I think we need to acknowledge that the classic adventure games succeeded despite their gameplay, not because of it. Watching new players try Grim Fandango makes it pretty obvious these games are not accessible. Many folks creating adventures these day still emulate the structure of the old adventures, maybe toning it down a little.

I think we need to focus more on what and why of old adventures, rather than the how. Far too many seek to recreate the how, which is severely limiting.

Your Bars of Black & White is actually a very good example of a readable, substantive puzzle game.

That being said, I'm less convinced about IF. I think its readability issues are pretty fundamental. When the possible actions consist of every verb in the English language, I'm not sure solving that can be done without solving a lot of hard problems that have plagued computer science research for decades.

I could be wrong, but every single time I try to engage with IF, I end up incredibly frustrated. Lauded games that come very highly recommended, I still can't do it. And I'm pretty patient and tolerant. Given how many folks are far less willing, I'm not sure there's a way spread IF beyond its current niche audience.

May 4, 2009 at 10:44 AM  
Blogger Pacian said...

"When the possible actions consist of every verb in the English language, I'm not sure solving that can be done without solving a lot of hard problems that have plagued computer science research for decades."

Or, recognising that fact, it could just be a case of building the game around a more focused group of verbs and being up front about them.

I really think that the strength of text input for IF games lies in the variety of nouns rather than verbs (and those nouns should be in the text anyway). But then, perhaps that means I'm not really talking about 'adventure games' in the way you mean it.

May 5, 2009 at 9:18 AM  
Blogger Nels Anderson said...

@Pacian You're absolutely right. I get the impression that some IF creators/fans find a fixed and display set of verbs to be a antithetical to the form, but I'm not sure there's an reasonable alternative for reaching more players.

May 5, 2009 at 9:26 AM  
Blogger Andrew Plotkin said...

Hi. I've written text IF, so I have some bias in this question, but I still want to address it...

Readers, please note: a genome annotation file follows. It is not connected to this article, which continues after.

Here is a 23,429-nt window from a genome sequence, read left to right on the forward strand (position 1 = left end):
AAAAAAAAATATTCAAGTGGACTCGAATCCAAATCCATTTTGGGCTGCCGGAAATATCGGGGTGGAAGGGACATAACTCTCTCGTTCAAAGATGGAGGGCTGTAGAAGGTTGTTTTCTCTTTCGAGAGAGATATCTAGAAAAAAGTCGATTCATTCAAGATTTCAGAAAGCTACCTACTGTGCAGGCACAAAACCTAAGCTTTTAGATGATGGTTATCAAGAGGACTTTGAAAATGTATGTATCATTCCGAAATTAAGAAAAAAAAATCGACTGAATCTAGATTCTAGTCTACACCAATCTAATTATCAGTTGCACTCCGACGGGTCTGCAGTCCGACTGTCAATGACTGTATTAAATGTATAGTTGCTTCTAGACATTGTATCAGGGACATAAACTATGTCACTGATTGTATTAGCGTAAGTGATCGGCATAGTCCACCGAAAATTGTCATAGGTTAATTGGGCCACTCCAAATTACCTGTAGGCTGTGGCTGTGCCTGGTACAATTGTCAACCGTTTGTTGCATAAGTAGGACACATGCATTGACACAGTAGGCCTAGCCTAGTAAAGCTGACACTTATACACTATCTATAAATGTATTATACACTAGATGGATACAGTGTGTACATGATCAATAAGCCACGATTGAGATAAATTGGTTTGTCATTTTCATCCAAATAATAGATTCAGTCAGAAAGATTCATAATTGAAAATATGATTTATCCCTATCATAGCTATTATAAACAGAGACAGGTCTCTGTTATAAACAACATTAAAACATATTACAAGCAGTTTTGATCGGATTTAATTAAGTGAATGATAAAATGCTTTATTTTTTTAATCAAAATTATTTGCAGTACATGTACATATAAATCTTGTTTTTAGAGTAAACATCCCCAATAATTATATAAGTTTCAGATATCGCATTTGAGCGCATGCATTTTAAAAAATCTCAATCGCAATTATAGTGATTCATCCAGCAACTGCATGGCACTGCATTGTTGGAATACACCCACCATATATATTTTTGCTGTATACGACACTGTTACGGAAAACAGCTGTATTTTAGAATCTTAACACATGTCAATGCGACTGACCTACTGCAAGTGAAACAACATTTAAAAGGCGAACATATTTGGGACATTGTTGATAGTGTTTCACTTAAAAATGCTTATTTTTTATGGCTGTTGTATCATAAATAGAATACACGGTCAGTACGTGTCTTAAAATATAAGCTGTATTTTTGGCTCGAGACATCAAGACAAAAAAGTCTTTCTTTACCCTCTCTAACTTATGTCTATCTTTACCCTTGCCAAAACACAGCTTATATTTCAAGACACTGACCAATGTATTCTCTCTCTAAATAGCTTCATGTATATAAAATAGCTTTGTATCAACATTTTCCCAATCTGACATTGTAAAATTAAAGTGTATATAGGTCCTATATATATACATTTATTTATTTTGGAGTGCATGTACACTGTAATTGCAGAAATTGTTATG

You say "every single time I try to engage with IF, I end up incredibly frustrated". I believe you! I expect that the vast majority of computer-game players, when confronted with my text games, will fail to connect.

*But*, it's also the case that I can play these games. There are other fans of the games, and they can play them effectively -- even the badly-crafted ones. This tells me that there *is* some way to understand the games and improve one's ability to engage with them! It's just that we're doing a terrible job of *teaching* those skills.

(Many web sites and essays are floating around on "playing your first text adventure game". That immediately calls the question: why isn't *playing the game* itself the necessary teaching experience? As it is in most modern games -- and all casual games. That, I think, is the specific readability critique that you want to make.)

(My game _Dreamhold_ is an attempt to answer this: it's intended to be the "tutorial level" of text IF. It doesn't seem to have worked; at least, I don't get email from people saying "I played Dreamhold and then I was able to play Shade!")

As to graphical games... the thing is, I *agree* with you about the Lucas/Sierra lineage of inventory-scenery-verb games. I think they're poorly constructed, illogical, and offputting to all but their hardcore fans. (Yes, even to _Grim Fandago_, which had brilliant setting and storyline but frustrating gameplay.)

What was the archetypical easy-to-engage graphical game? _Myst_. Okay, classic example of the easy-to-intuit interface.

But... not so simple as that. _Myst_ provides you with hundreds of choices at any given moment! Your only verb is "click", but you can click on *anything you see*, in a richly detailed visual environment. If the gameplay were a shallow "click on the right thing now" series of "puzzles", _Myst_ would have been unplayable.

(Actually, there turn out to be several verbs, but I won't get into that here.)